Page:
Although Freddie Mac had a record-breaking 2012 and Fannie Mae made an even stronger showing, the national discussion about the future of the government-sponsored enterprises (GSEs) is less than hopeful.
The Federal Housing Finance Agency (FHFA) announced a plan to shrink the role of the GSEs in the marketplace while an influential think tank, the Bipartisan Policy Center, called for the elimination of the GSEs altogether.
The changes proposed by the FHFA lay the groundwork for the creation of a new housing finance landscape. Edward DeMarco, acting director of the FHFA, announced the plans during remarks addressing the National Association for Business Economics at its annual conference.
Last year, the GSEs combined to finance about $62.8 billion in multifamily deals. DeMarco hopes to reduce that volume by about 10 percent this year through increased pricing, limited product offerings, and tighter underwriting in the multifamily business.
But even before the push from the FHFA, officials at Freddie Mac expected its 2013 numbers to stay on par or even fall below its volume in 2012.
Freddie’s affordable housing year
About a month prior to FHFA’s announcement, Freddie Mac officials touted a record-breaking year of $28.8 billion in overall multifamily volume.
About $3 billion of the volume was through targeted affordable housing, with 80 percent of it coming in the form of bond credit enhancements, says Kim Griffith, vice president of affordable sales and investment at McLean, Va.-based Freddie Mac.
Griffith notes an increase in tax-exempt bond deals in 2012 will foreshadow a stronger comeback in 2013, but with caution. And as the 4 percent low-income housing tax credit (LIHTC) market remains cautious, the 9 percent world is also feeling a little more tentative these days.
“I think people are a little anxious about the tax credit market,” Griffith says. “The prices [that are being paid for the credits] have come down a little bit, and that market has been pretty darn volatile over the last few years.”
Griffith attributes Freddie Mac’s soaring numbers to the preservation and acquisition market.
Financing for in-place rehabilitation projects constitutes the overwhelming majority of preservation deals, since they allow a borrower to have money coming in from tenants as the project moves forward, Griffith says.
Gut-rehab projects, where the tenants move out during the renovation, are tricky to finance as officials will have to make projections about the market for when the project is completed rather than for right now.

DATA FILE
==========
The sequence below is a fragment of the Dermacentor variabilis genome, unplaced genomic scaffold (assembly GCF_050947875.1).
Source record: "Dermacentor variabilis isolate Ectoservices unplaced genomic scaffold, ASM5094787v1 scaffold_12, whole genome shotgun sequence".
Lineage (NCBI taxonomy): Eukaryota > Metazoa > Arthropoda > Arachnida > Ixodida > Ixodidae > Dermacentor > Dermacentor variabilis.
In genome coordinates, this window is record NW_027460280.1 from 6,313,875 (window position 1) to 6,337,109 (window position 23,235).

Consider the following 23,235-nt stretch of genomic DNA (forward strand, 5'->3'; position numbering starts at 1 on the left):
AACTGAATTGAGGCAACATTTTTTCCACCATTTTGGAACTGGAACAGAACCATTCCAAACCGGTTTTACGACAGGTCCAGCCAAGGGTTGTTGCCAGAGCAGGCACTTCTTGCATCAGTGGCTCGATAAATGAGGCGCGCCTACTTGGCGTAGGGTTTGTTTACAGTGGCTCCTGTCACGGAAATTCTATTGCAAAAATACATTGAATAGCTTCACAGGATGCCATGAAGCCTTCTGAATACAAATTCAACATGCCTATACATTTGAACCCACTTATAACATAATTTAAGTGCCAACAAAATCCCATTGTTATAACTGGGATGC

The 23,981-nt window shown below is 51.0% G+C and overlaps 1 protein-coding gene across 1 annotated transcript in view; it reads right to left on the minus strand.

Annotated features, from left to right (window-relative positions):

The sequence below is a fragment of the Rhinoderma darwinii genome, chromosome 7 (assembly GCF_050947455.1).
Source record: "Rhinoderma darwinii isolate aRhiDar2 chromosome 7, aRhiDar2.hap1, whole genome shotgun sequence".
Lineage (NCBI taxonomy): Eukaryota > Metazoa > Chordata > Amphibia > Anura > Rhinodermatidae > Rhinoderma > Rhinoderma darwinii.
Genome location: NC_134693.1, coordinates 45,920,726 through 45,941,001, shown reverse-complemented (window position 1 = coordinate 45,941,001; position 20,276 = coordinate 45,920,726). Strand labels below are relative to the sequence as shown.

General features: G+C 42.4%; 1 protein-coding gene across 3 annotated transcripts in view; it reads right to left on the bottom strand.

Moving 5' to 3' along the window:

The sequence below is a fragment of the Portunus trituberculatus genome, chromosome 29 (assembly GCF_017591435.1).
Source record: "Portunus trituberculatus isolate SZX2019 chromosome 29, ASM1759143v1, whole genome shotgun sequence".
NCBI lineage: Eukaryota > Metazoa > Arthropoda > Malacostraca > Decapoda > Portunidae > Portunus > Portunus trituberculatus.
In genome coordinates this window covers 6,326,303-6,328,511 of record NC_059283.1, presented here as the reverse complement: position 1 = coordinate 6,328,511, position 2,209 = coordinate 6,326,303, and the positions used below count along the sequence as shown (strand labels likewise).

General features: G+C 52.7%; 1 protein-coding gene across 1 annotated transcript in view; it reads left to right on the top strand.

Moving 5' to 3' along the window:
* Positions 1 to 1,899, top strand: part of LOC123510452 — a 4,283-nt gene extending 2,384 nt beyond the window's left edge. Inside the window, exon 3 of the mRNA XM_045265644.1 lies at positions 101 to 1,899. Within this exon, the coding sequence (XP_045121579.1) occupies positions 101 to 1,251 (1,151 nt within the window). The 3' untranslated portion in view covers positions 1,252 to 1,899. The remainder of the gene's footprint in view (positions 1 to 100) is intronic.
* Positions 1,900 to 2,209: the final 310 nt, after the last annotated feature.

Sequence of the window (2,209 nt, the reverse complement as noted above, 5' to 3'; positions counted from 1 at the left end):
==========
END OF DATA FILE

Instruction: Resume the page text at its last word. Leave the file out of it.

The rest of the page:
“Projecting the market in three years is where it becomes difficult,” he says.
Griffith expects rehab deals to continue fueling Freddie Mac’s numbers to be similar to last year’s.
But if a 10 percent reduction in activity is felt across the boards, then the GSEs’ affordable housing volume would have to take a similar cut.
Another part of the FHFA plan includes merging some of the functionality of the GSEs into one newly created entity to share functionality and save the government money.
“In short, there must be some updating and continued maintenance of the enterprises’ securitization infrastructure, and to the extent possible, we should invest taxpayers’ dollars to this end once, not twice,” DeMarco noted in his remarks.
But taking steps toward eliminating the GSEs would damage the market, says Paul Cairns, senior vice president of capital services for Freddie lender NorthMarq Capital.
“I worry, though, when you create less competition between those two that they could become more stagnant, and when you only have one avenue to get the securities out that it’s going to cause more problems as lack of competition.”
While the announcement may have sounded drastic, multifamily financial experts aren’t alarmed.
It comes as the private sector is starting to fire on all cylinders, says Guy Johnson, president and CEO of Irvine, Calif.-based Johnson Capital.
“It sends a direction, it sends a statement, but I don’t think it practically will have that big of an impact,” he says. “There’s still plenty of liquidity.”
Johnson notes the robust volume the GSEs showed in 2012 and says even with a 10 percent reduction, which would slice off about $6 billion from their combined volumes, they would still have a good 2013 coming in around $54 billion.
However, DeMarco noted tight underwriting should drive down volume and open space for other lenders.
NorthMarq’s Cairns says the market most likely will see a drop in the GSE volume, regardless of the FHFA plan.
The Minneapolis-based company did about $1.8 billion in Freddie Mac transactions in 2012, Cairns says, though it’s not budgeting for the same amount this year.
“I think they would shrink naturally this coming year even if there was no change in the underwriting,” he says.